Kanye West is running for president, but is not on the ballot in all states.
Twitter removed a post from Kanye West on Wednesday that shared personal information through a Forbes editor. Even so, the tweet was long enough to garner around 17,000 retweets.
West, the rapper who sometimes seems to post a stream of consciousness on Twitter, called Forbes' chief content officer a white supremacist and shared his phone number, which is against Twitter's guidelines. As a result, the social media site removed the tweet and left the note "This tweet is no longer available" in its place.
However, according to Business Insider, Twitter left the post in place for about 30 minutes before it was found to be in violation of the guidelines. Forbes editor Randall Lane, mentioned in the post, wrote about West in early July after a lengthy interview that covered everything from West's presidential election to West.
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A Twitter spokesperson confirmed the removal of the tweet for sharing private information but declined to provide information on the schedule for the removal of the tweet. A Forbes spokesperson said everyone at Forbes expresses empathy for West. West did not immediately respond to a request for comment.
Twitter's move made West the second presidential candidate – after President Donald J. Trump – to hit a post for violating the social network's guidelines. In June, Twitter removed a video released by Trump on a copyright complaint for the first time after the tweet was marked as "compromised media". Then in July it removed a picture and aabout copyright complaints. Other Trump tweets have been classified as misleading or contain manipulated media, including as recently as Wednesday.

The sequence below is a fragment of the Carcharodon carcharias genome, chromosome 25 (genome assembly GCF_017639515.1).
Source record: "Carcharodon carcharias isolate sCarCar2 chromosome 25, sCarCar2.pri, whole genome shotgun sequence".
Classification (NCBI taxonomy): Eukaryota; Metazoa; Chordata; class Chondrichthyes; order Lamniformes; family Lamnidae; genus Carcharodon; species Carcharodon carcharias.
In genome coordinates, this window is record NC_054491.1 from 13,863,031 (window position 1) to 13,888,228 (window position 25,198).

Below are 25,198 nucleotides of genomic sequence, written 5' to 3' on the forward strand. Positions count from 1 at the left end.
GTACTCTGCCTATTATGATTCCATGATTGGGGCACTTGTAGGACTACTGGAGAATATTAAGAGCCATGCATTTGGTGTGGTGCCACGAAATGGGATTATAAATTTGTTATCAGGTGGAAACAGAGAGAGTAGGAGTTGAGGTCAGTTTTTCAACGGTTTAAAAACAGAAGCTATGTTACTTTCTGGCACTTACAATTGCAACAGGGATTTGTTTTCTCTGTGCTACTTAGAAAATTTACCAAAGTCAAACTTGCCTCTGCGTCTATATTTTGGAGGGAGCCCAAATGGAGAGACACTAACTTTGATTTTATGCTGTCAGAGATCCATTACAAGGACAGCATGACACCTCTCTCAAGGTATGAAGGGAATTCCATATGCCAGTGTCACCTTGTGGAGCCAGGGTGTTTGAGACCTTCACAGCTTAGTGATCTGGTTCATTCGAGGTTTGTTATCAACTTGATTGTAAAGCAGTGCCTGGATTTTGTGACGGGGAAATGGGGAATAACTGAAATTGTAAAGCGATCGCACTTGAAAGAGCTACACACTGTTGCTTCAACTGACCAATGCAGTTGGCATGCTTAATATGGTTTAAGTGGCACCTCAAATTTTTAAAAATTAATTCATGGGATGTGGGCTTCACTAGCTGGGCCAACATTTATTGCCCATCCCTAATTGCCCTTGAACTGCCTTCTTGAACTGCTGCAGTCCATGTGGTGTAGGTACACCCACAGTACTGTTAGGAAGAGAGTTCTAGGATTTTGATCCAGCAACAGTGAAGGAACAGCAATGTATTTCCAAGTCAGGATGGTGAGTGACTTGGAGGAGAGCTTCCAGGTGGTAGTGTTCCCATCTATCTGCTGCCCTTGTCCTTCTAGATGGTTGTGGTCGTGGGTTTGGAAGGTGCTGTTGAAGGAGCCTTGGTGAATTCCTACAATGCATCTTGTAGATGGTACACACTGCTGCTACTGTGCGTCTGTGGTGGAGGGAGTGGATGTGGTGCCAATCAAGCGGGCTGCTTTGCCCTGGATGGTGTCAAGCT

West has long been one of the loudest users of Twitter and has conveyed thoughts to his 30.9 million followers. Hebut soon returned to the platforms. Earlier this year he spoke about his diagnosis of bipolar disorder, and in July said he was running for president. He took the move too late to be elected in some states and is seen as far-reaching compared to President Trump and Democratic candidate Joe Biden.
In the meantime, Twitter and other social media are struggling to figure out how to prevent misinformation on their websites, especially when it comes to people like President Trump. Misinformation on social media is nothing new. Russian agents attempted to influence the 2016 US presidential election with divisive tweets and Facebook posts. Message board chatters on "Pizzagate," a conspiracy theory that falsely accused Hillary Clinton and others of running a children's sex ring in a restaurant, resulted in gunfire in Washington, DC. Hoaxes, often disguised as legitimate messages, have spread widely and quickly thanks to social media sites like Facebook and Twitter, as well as 4chan, 8kun, and other anonymous message boards.
However, social media's inability to contain the explosion of misinformation is growing urgent as the novel coronavirus pandemic ravages the globe, black citizens demand better use of justice in the US, and the country slips into the November 3rd presidential election prepared. The role of Twitter and Facebook in disseminating news in real time without verification makes them particularly vulnerable to tampering.
Look at that:
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